Sex Counts as 'Moderate Exercise'

Calories burned are the equivalent of 25 minutes of walking uphill, research says.
Elvis Presely, 1956, in a performance panned for its "animalism." (AP)

I'm against quantifying anything unless it's somehow necessary, including things like running and friends and "time." The Fitbit and everything else that's popular right now are against me. In the most recent New York Times Magazine, Gretchen Reynolds recapped an interesting study germane to these tendencies, in which Dr. Antony D. Karelis, a professor of exercise science at the University of Quebec at Montreal, quantified the caloric benefits of sex and qualified them as "moderate exercise."

Karelis had research subjects wear heart monitors during sex, and also during various types of exercise. He found that average sex was the metabolic equivalent of "playing doubles tennis or walking uphill" but slightly less than jogging—"though some men, according to their activity monitors, used more energy for brief periods during sex than they did jogging."

More numbers of note: "The sex also burned four calories per minute for men and three per minute for women, during sessions that ranged from 10 to 57 minutes, including foreplay. The average was 25 minutes." The average number of calories burned was 85.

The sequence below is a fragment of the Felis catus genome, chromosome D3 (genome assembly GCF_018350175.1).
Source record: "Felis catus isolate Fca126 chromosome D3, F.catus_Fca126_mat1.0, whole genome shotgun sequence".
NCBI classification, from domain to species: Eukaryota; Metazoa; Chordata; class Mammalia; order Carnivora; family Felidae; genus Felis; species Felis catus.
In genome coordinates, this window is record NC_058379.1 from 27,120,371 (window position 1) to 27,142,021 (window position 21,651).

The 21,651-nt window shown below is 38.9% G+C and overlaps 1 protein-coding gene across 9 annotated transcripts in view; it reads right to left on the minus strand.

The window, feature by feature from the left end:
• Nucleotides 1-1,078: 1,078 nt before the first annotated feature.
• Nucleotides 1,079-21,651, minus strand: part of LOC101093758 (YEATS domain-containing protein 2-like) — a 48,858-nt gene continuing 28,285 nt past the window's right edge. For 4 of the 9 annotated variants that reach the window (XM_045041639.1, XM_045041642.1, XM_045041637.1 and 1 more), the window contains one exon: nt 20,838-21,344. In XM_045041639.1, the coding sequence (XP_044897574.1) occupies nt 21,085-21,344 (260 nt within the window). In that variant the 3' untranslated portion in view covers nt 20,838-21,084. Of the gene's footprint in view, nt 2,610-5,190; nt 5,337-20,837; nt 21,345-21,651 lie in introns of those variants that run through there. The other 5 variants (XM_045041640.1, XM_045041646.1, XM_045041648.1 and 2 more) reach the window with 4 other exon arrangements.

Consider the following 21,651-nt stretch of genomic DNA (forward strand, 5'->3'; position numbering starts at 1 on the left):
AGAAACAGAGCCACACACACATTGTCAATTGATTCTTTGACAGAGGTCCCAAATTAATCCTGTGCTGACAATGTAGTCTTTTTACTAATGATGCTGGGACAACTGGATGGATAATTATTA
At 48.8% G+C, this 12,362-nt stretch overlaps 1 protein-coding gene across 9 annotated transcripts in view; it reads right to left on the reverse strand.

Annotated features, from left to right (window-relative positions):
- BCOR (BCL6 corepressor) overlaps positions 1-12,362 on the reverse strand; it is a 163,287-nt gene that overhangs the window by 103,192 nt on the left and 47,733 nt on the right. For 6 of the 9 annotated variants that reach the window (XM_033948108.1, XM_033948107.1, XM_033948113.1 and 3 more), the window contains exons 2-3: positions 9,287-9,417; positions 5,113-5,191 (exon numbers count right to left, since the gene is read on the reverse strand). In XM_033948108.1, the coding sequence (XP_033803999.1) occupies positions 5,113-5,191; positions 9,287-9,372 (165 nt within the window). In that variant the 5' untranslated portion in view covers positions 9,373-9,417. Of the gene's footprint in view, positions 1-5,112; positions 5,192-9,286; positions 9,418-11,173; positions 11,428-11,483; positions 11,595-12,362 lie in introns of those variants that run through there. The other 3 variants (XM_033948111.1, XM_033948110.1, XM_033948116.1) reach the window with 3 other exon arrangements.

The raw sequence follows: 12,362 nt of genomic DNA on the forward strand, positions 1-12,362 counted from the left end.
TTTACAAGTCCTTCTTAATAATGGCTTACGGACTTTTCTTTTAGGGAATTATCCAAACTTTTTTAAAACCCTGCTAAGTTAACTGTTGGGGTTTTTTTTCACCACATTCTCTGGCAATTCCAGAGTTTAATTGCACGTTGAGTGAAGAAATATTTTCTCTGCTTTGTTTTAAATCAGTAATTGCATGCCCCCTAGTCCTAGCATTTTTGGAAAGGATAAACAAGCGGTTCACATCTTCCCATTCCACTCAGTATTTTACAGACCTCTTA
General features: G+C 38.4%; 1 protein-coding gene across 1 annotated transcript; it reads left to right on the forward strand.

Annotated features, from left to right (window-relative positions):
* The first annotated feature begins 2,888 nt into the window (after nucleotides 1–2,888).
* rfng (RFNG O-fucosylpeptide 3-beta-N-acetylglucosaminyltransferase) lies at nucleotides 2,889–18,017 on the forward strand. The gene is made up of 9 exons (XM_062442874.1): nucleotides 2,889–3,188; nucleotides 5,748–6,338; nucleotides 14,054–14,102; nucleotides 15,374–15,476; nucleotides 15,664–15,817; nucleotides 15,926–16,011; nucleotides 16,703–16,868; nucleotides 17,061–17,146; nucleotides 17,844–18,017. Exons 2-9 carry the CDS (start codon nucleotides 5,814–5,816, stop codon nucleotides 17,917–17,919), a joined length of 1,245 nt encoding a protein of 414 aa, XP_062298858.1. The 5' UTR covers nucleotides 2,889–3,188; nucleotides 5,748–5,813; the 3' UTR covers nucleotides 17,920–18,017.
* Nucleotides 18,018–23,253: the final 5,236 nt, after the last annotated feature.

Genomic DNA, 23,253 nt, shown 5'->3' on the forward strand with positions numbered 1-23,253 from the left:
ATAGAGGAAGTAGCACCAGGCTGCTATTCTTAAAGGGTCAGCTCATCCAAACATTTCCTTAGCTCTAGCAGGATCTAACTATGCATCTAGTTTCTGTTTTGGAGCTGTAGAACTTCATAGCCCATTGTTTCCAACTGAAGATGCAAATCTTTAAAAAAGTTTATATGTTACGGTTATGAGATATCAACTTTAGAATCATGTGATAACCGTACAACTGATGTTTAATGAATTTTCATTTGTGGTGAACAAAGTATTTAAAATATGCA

Also, Reynolds says, "Ninety-eight percent of Karelis’s volunteers reported that sex felt more fun than jogging." She attributes that to two percent having unsatisfying sex, but it could also be uniquely satisfying jogging. Further study warranted.

This research is full of interesting data for conversation and self-reflection, though it's worth also noting, which the magazine did not, that the average participant in the study was 22 years old. Also, ten minutes is not much tennis. Does that even count as tennis? Anyway, what else can we quantify?

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James Hamblin, MD, is a senior editor at The Atlantic. He writes the health column for the monthly magazine and hosts the video series If Our Bodies Could Talk.

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